Tennis for Two is the world’s first video game, “released” in 1958. There’s a shrine dedicated to it in Ready Player One.
The museum’s bottom level, located in the planet core, was a spherical room containing a shrine to the very first videogame, Tennis for Two, invented by William Higinbotham in 1958. The game ran on an ancient analogy computer and was played on a tiny oscilloscope screen about five inches in diamter.
Next to it was a replica of an ancient PDP-1 computer running a copy of Spacewar!, the second videogame ever made, created by a bunch of students at MIT in 1962.
Tennis for Two is not Pong, though at first glance game play appears very similar. It’s similar, in that players volley a glowing pixel back and forth, but Tennis for Two is actually harder than Pong because it incorporates a gravity effect.
This is possible because you’re viewing the game from a sidelong, horizontal perspective, rather than Pong’s more top-down perspective (or at least, that’s how I visualize it).
There’s a great simulator for the game that faithfully recreates the game and its idiosyncratic controls – you use a dial to control the angle at which the ball is returned, then switch back to using the keyboard to serve/hit the ball to your opponent.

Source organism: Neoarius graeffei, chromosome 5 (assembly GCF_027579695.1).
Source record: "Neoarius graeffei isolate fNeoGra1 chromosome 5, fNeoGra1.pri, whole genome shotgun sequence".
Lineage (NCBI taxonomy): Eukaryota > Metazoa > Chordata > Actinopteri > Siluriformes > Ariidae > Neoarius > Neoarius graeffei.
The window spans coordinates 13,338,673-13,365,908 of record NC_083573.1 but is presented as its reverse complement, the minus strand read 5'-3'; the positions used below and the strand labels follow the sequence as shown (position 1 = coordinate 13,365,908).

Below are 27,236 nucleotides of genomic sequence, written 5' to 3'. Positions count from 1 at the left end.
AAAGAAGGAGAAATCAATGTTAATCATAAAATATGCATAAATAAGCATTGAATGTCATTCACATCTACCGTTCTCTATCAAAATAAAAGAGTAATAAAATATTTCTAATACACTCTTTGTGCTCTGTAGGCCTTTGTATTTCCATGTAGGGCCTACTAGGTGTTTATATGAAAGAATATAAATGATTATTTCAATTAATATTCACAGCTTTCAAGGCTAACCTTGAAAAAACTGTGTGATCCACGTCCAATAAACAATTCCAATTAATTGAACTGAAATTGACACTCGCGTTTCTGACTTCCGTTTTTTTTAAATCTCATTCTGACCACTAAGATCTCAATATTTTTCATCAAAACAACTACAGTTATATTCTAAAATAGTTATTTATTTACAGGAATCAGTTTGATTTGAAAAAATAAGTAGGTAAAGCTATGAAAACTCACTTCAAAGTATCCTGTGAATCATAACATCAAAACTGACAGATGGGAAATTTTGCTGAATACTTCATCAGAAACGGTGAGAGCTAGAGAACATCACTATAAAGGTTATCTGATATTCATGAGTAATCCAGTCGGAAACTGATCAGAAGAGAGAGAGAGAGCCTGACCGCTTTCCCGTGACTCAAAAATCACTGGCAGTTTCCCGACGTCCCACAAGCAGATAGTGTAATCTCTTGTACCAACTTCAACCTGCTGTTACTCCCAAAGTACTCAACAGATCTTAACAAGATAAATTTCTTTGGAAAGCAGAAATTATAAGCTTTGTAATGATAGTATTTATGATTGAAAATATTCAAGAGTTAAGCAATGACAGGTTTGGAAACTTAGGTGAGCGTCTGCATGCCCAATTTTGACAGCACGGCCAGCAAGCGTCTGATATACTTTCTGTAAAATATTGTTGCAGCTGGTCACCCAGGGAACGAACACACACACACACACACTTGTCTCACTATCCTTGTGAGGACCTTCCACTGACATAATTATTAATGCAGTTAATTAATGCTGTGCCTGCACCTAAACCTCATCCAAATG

Tennis for Two is a great little piece of video game history, and the simulator is worth checking out simply to see how far we’ve come. Gathering around your laptop to play the simulated game is a little awkward, but it works well enough for its educational purposes. If nothing else, it taught me just how different this game is from Pong.
The Ready Player One Replay is an ongoing exploration of the games that inspired the novel Ready Player One by Ernest Cline. Love it or hate it, there’s value in revisiting our geeky roots.
- My High Score: N/A.